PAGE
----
Monday, May 21, 2001


BALTIMORE Georgetown played about as well as a lacrosse team could against the undefeated Maryland Terrapins, but the Terps came away from the NCAA women’s championship game just as they had in every contest this season and every tournament title game since 1995 as winners.

When attacker Allison Comito’s shot from eight feet rippled the back of the net 2:52 into sudden-death overtime yesterday, Maryland players and coaches spilled onto Homewood Field and piled in front of the Georgetown goal, celebrating their 14-13 victory and the seventh straight title.

On the game-winning goal, Comito took a pass from Tori Wellington directly in front of the net and whistled a high shot past Hoyas goalie Bowen Holden to give the Terps (23-0) their 10th NCAA title overall before 3,535.

“We wanted to be better than the 2000 team,” Maryland coach Cindy Timchal said of last year’s 21-1 squad. “I think we proved that today.”

The goal left Georgetown’s Holden inconsolable and the rest of her teammates teary and struggling to recover from the loss. Georgetown never led in the game, but the Hoyas had poured everything into their first NCAA tournament title game appearance.

“I really believed we were going to win,” Georgetown coach Kim Simons said. “When you go into overtime with Maryland, it’s a pretty tough [situation]. We wanted to finish it in regulation.”

Georgetown (17-3), which lost twice to the Terps this season, made the Terps work hard for the victory. The Hoyas put together a stunning comeback, rallying from an 8-1 first-half deficit to tie the game at 12-12 with 5:51 to play.

Georgetown controlled possession for nearly all of the final 4:06 of regulation but could not beat Terps goaltender Alex Venechanos. Hoyas attacker Sheehan Stanwick, who scored 73 goals in the regular season, had two free-position shot opportunities in the last 4:50 but was denied both times by Venechanos.

“I was confident the whole game,” said Venechanos, whose 14 saves included eight in the second half. “I knew if I had the opportunity to put my team at an advantage, I would.”

Said Wellington: “I really can’t explain how big she came up today.”

The Terps needed Venechanos’ heroics. After falling behind by seven goals with 11:10 to play in the first half, Georgetown dug in and mounted a comeback, scoring the last three goals of the half to cut their deficit to 9-6.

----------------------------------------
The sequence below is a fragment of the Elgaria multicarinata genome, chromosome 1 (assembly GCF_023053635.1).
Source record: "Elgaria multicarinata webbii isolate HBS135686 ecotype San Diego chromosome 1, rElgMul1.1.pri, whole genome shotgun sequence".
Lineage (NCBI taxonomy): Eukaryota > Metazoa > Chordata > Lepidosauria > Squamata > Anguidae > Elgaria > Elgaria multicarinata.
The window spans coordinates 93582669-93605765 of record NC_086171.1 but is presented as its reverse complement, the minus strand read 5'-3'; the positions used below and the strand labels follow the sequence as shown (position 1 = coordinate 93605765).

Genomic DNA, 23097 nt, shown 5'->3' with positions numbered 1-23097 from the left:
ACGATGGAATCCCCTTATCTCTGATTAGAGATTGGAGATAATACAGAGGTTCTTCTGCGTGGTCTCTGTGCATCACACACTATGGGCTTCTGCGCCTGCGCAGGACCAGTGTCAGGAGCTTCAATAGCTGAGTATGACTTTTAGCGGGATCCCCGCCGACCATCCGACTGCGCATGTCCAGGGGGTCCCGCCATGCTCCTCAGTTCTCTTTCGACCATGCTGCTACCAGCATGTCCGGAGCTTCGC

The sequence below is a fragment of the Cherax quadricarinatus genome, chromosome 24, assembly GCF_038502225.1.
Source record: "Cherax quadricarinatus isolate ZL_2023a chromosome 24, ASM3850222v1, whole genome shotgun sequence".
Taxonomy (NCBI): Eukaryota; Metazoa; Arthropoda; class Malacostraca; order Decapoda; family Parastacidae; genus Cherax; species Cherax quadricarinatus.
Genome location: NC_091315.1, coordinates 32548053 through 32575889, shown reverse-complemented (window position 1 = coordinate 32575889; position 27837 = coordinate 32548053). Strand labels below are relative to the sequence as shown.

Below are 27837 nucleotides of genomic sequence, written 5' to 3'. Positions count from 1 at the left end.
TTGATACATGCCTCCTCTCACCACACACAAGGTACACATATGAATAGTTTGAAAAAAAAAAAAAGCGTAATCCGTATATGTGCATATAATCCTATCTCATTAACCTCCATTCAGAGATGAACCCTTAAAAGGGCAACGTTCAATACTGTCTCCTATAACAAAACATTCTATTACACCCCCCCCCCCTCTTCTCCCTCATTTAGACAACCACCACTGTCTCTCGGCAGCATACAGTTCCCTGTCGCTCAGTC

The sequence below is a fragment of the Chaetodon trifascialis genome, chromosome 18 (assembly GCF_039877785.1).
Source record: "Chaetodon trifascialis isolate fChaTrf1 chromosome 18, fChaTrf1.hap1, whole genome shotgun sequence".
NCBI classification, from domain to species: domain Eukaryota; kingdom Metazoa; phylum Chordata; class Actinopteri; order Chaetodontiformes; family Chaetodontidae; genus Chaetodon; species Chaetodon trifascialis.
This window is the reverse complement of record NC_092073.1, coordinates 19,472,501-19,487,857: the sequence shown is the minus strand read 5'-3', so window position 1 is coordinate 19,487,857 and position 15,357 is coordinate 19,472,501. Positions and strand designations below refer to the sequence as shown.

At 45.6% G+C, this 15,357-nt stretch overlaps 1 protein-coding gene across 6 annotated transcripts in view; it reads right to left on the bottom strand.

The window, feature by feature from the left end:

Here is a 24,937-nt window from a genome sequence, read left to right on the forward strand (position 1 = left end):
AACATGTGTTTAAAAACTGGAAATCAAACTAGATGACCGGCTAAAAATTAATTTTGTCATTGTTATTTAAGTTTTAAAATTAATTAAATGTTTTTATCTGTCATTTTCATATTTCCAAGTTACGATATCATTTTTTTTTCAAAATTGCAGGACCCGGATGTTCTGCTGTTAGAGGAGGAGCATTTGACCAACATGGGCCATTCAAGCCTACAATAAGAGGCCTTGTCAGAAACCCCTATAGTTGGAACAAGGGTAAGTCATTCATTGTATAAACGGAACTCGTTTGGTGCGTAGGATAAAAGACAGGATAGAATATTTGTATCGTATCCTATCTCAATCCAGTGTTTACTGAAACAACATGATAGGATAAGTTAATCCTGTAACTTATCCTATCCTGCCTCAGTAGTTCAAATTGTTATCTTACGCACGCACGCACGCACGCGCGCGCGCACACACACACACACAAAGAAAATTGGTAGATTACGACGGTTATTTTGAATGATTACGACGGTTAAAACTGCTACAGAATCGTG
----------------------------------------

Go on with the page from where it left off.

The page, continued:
Maryland looked a little frustrated near the end of the half. After getting sent off for receiving a yellow card two seconds before halftime, senior midfielder Quinn Carney threw her stick down in disgust and slumped on the bench.

Maryland dominated draw controls in the first half 11-5, but the Hoyas stayed even in second-half draws, held possession more and kept the pressure on the Terps behind Erin Elbe’s six goals and a tighter defense.

But as it had been all season, Maryland was up to the challenge. Freshman Kelly Coppedge scored three goals, including one in the first overtime that put the Terps up 13-12. However, Elbe answered 87 seconds later to tie the score and send it to sudden death.

Georgetown had possession with under a minute to play in the three-minute first sudden death session when defender Kerri Mulligan knocked the ball away from Stanwick with 42 seconds left. The Terps worked the ball around until double-teamed NCAA all-time leading scorer Jen Adams (one goal, four assists) passed to Wellington. Wellington then found Comito, and Maryland had another championship.

“There were times when things weren’t looking so well,” Timchal said. “We wanted to keep playing no matter what happened. When the going got tough, we really pulled together defensively.”

Notes Maryland’s Courtney Martinez was named tournament MVP, while the Terps’ Adams, Carney, Coppedge and Wellington and Georgetown’s Elbe and Stanwick were named to the all-tournament team… . Timchal moved into first place in career coaching victories with 268. She is now one ahead of William Smith’s Pat Genovese.

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